The future of golf is uncertain despite the proposed merger betweenthe PGA Tour and the LIV

On 6 June, the PGA Tour and LIV announced their merger. More than a month after this unexpected news, the future of golf remains uncertain.

As part of the merger, the PGA Tour would remain a not-for-profit organisation with full control over the running of its tournaments, but its commercial rights would be held by a for-profit organisation, which would also own LIV.

Many details still need to be worked out, and negotiations are expected to continue at least until the end of the year. The agreement reached so far is only a framework and not a final agreement, so the situation could still be very different in the future.

As a result, LIV has dropped its lawsuit against the PGA Tour, and the PGA Tour has dropped its legal counterattack.

Initially, 11 golfers who had previously switched from the PGA Tour to LIV sued the PGA, claiming that it was acting as a monopsony and unfairly using its influence over them by suspending their membership.

The PGA Tour eventually counter-attacked, claiming tortious interference with players’ contracts. The LIV then joined the lawsuit, but on 16 June the two golf organisations officially dropped their proceedings against each other.

It is not yet known what impact this will have on the Ryder Cup, which starts in Rome in September.

The European Tour, known as the DP World Tour after its main sponsor, has suspended the players who took part in a LIV tournament in London. These players, including Ian Poulter and Sergio Garcia, subsequently left the organisation.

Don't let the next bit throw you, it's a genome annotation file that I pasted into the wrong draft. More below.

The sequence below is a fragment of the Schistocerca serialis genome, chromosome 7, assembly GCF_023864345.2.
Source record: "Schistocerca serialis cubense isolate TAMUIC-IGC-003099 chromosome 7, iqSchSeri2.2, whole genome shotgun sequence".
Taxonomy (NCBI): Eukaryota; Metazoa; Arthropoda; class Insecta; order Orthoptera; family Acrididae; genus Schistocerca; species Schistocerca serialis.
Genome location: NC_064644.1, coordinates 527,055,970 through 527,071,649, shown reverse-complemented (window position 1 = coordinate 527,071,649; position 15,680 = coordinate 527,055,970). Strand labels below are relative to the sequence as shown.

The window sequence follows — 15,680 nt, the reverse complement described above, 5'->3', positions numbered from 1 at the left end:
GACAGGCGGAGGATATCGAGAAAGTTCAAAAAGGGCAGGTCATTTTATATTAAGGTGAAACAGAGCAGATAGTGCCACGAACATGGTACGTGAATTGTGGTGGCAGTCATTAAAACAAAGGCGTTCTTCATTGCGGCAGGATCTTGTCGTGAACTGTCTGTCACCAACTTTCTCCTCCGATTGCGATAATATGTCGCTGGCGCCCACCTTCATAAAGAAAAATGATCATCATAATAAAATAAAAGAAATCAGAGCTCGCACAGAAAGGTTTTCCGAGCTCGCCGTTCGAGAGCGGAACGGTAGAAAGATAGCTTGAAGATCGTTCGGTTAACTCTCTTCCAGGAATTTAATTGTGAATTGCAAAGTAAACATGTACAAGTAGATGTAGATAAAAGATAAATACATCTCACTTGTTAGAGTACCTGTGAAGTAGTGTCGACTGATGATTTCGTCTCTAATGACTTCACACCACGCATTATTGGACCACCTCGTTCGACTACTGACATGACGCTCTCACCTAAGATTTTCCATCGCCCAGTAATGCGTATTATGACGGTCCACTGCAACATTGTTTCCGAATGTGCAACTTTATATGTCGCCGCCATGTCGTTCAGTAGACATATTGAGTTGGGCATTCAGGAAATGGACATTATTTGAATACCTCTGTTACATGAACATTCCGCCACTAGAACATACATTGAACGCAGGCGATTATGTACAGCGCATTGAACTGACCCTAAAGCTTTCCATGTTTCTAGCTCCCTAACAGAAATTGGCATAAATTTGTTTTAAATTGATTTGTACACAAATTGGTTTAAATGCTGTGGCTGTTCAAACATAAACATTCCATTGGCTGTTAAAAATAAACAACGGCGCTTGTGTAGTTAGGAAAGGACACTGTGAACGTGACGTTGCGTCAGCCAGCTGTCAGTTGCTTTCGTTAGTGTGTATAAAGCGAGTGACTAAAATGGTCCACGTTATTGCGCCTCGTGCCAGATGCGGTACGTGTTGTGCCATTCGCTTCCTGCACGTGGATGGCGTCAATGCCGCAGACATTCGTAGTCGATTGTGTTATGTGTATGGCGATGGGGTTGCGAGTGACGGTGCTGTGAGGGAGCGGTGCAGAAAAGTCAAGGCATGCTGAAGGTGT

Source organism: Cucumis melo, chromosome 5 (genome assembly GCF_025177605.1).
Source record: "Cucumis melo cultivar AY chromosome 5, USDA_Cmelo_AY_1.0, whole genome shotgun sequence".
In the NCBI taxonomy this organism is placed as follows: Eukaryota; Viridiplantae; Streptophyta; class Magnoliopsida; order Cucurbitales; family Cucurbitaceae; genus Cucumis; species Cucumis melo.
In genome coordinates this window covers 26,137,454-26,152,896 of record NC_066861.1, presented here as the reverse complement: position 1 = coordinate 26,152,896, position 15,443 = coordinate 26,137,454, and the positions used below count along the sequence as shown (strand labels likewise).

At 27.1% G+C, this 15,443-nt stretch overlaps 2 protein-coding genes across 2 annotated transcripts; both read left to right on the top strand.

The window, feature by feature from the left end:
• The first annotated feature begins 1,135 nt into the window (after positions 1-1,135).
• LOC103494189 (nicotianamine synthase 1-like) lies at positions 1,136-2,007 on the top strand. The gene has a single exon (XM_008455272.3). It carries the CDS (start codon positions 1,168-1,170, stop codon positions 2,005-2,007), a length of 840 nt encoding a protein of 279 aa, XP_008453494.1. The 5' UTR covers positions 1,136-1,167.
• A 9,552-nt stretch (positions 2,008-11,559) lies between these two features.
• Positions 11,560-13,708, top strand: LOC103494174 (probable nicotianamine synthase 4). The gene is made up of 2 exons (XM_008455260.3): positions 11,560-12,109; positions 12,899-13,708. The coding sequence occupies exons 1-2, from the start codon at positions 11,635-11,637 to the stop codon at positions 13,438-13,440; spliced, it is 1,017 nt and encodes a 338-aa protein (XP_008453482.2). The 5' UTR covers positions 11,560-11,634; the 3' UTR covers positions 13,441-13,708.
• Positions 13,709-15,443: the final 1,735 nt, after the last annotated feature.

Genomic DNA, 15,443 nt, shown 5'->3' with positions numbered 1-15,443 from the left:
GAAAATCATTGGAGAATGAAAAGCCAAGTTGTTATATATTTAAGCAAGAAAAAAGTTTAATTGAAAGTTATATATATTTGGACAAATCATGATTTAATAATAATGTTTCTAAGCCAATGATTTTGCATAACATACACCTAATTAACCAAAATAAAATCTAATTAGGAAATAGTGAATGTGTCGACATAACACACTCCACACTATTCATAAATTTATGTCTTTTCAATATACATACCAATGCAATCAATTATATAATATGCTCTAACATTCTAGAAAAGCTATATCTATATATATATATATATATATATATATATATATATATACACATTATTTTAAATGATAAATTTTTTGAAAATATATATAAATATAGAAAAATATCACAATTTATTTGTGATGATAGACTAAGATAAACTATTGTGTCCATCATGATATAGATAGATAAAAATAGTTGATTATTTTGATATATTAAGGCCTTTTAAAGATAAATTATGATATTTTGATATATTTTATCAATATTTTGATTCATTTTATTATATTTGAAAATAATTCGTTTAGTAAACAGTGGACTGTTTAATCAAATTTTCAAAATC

To represent Europe at the Ryder Cup, however, players must be members of the DP World Tour, which also means that LIV players are currently unable to take part in the tournament. With the potential merger, that could change, and Ian Poulter was optimistic about his chances of taking part. Although, as things stand, it seems unlikely.

On the other hand, American players could be eligible no matter what. The 12-player American team will be made up of 6 players who qualify automatically on the basis of the points they have accumulated, and 6 other players chosen by captain Zach Johnson.

As they are still members of the PGA, LIV players can still earn points to qualify for the Majors and can be selected by Johnson. Brooks Koepka, in particular, deserves to be picked in the US team after winning the PGA this year. 

There is also the question of what the tournaments will look like in the future, as the PGA Tour and LIV tournaments differ in a number of ways.

Traditionally, PGA tournaments are played over four rounds of 18 holes. Players are eliminated after two rounds: any player whose score is lower than that of the 65th player is eliminated and wins no money (tied players manage to qualify).

LIV tournaments are played over three rounds, with 54 holes instead of 72. This is the reason for its name: LIV means 54 in Roman numerals. There is no elimination phase, which means that every player wins money.

LIV tournaments also have a team component, which is extremely rare on the PGA Tour. 12 captains choose three team-mates each week, and the lowest two scores from the first two rounds of the four players count towards their team score.

At the end of the eight-week season, a four-day, four-round, knockout team tournament is held.

It is highly unlikely that the classic PGA Tour format will be changed or abandoned as a result of the merger. Similarly, it is unlikely that the LIV formats will disappear altogether. In fact, the PGA Tour is already in the process of scrapping the elimination phase from some tournaments from 2024 onwards, but this is one of the main issues that needs to be discussed in more detail during the merger negotiations.

There will also be many legal issues to deal with on the financial side. The players who have joined LIV have been offered a financial guarantee for their membership and participation, unlike the PGA Tour where players who do not pass the elimination phase of tournaments do not earn any money.

If the merger is finalised, it will be a question of deciding whether the LIV players receive what they were promised and whether the PGA Tour players will be compensated.

Overall, one thing is clear: many decisions still need to be taken to shape the future of professional golf.